//FIND = SELECT * FROM CAMPAIGN WHERE ...
    //FILTER
    //GET
    Campaign FindX( ... );
    Campaign GetCampaignByID(object id);

    //SAVE = COMMIT TRANSACTION;
    void Save();
}

And you yourself say:

I have two separate tables, Campaign and CampaignDetails. They relate via CampaignID.

The problem is your service is not just a thin layer over Entity Framework it still is a thin layer over SQL. In fact even your action names mirror database commands.

The service interface must be a must be the interface to your business logic layer. And repositories be your gateway to the data access layer.

Let's look at the Create(Campaign campaign) action for a second:

Create(Campaign campaign)
{
// BOILER PLATE IGNORED
    _campaignService.InsertCampaign(campaign);
    var campaignDetails = new CampaignDetails()
    {
        CampaignId = campaign.CampaignId
    };

    _campaignService.InsertCampaignDetails(campaignDetails);
    _campaignService.Save();
// BOILER PLATE IGNORED
}

When your user pressed the submit button one time, did he intend 4 different things?

Create(Campaign campaign)
{
// BOILER PLATE IGNORED
    _campaignService.CreateCampaign(campaign);
// BOILER PLATE IGNORED
}

It is clear that this more closely captures user's intent.

void CreateCampaign(Campaign campaign)
{
    _campaignRepository.InsertCampaign(campaign);
    var campaignDetails = new CampaignDetails()
    {
        CampaignId = campaign.CampaignId
    };

    _campaignRepository.InsertCampaignDetails(campaignDetails);
    _campaignRepository.Save();
}

As you do the above transformation -in other words above refactoring- for each action there will be unused methods on the service interface. Remove them and your service interface will be cleaner.

I want a service that can handle both at the same time, as they're closely related and when one gets updated- so will the other.

This means that Campaign and CampaignDetails form an aggregate. And Campaign is the aggregate root. (I'm just giving you the standard terminology, so you can more easily look up the situation on the Internet.)

In situation where you have closely related [entities] and [such that] when one gets updated- so will the other, or in database-speak a master table and one ore more detail tables, you service should not contain direct references to the detail entities, or in other words you service should only deal with the aggregate root, in this particular case Campaign. It only makes sense that ICampaignService only deals with Campaigns directly.

I had asked for the UpdateCampaignDetails example usage so that I can give a more concrete example of this but we will have to make do with the made up example below:

Suppose we are talking about sales campaigns here and one thing that is stored in CampaignDetails is a discount rate for the Campaign. After the above refactoring to your service and controller instead of UpdateCampaignDetails your service will have methods like below:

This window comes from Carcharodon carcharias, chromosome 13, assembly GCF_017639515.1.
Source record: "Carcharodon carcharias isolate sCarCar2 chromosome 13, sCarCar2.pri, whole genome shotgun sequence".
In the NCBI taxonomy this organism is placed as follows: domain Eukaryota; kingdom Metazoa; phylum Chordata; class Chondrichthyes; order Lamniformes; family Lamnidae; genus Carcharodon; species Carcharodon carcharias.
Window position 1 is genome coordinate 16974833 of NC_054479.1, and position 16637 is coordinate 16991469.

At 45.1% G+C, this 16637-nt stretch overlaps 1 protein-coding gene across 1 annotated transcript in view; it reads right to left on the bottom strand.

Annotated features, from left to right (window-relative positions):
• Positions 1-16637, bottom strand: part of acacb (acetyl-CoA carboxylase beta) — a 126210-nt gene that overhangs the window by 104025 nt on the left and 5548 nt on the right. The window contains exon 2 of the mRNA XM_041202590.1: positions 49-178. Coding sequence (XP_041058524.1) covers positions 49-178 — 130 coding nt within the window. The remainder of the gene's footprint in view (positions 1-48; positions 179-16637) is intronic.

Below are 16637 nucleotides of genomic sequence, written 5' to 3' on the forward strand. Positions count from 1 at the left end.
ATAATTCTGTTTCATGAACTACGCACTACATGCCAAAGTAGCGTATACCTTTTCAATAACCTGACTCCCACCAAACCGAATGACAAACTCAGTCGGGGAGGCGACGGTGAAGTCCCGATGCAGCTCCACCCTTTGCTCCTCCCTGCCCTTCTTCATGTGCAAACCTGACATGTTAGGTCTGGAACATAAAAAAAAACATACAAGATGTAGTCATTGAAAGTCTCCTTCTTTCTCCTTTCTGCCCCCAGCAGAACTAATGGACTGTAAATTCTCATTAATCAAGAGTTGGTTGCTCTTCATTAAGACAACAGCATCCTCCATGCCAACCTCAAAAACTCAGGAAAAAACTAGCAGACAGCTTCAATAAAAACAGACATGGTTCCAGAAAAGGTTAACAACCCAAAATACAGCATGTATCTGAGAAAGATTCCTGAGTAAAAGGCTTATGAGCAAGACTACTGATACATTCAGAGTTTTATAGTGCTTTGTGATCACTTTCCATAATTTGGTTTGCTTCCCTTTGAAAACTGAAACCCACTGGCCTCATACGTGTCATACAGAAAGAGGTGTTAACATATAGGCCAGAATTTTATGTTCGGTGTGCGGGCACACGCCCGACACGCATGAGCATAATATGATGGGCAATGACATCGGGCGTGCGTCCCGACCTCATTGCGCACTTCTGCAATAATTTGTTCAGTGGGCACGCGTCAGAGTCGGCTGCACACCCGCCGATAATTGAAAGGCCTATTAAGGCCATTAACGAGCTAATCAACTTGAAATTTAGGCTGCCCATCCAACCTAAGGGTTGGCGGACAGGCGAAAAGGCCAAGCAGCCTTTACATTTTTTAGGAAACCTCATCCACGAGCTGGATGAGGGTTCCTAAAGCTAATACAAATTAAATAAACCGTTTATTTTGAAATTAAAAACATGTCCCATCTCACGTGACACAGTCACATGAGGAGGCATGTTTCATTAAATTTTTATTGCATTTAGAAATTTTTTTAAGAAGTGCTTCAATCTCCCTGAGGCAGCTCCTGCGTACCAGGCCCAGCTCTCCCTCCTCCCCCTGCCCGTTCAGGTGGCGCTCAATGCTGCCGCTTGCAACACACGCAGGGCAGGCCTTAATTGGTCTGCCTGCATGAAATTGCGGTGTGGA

void ChangeDiscountRate(Campaign campaign, decimal newDiscountRate)

or

void ChangeDiscountRate(Guid CampaignId, decimal newDiscountRate)

whose implementation would be something like:

var campaignDetailsToUpdate = _campaignDetailsRepository.GetById(CampaignId);
campaignDetailsToUpdate.DiscountRate = newDiscountRate;
_campaignDetailsRepository.Update(campaignDetailsToUpdate);
_campaignDetailsRepository.Save();

You need not stop there. Ideally after a next round of refactorings (Including defining One-to-One and one-to-many relations where necessary) your service methods will read like below:

var campaignToUpdate = _campaignRepository.GetById(CampaignId);
campaignToUpdate.ChangeDiscountRate(newDiscountRate);
_campaignRepository.Update(campaignToUpdate );

or more generally:

var aggregateRoot = repository.GetById(id);
aggregateRoot.ModifyThisEntityAndItsDetails(...);
repository.Update(aggregateRoot);

The other thing to do would be separate the methods that update campaigns (hint those methods that return void, who are also the methods that are called from [HttpPost] controller methods from search methods (hint they are the method that return SomeCollection and take Expression<Func<Campaign, bool>> expression as parameters) that are called from elsewhere.

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  • 1
    \$\begingroup\$ +1 for "This means that Campaign and CampaignDetails form an aggregate. And Campaign is the aggregate root." \$\endgroup\$ – MattDavey Mar 20 '14 at 16:52
  • \$\begingroup\$ Thank you very much you've made a lot of sense. I see now, instead of having UpdateCampaign in the service layer repeat the repository, you tailor it with logic, and then call the repository. This will be good for my EmailRecipient entity, because there will be different ways of adding an email (through .xls, .csv etc.) so the service will have different methods but end up calling a simple update query in the repository/DAL. \$\endgroup\$ – Jack Mar 20 '14 at 17:31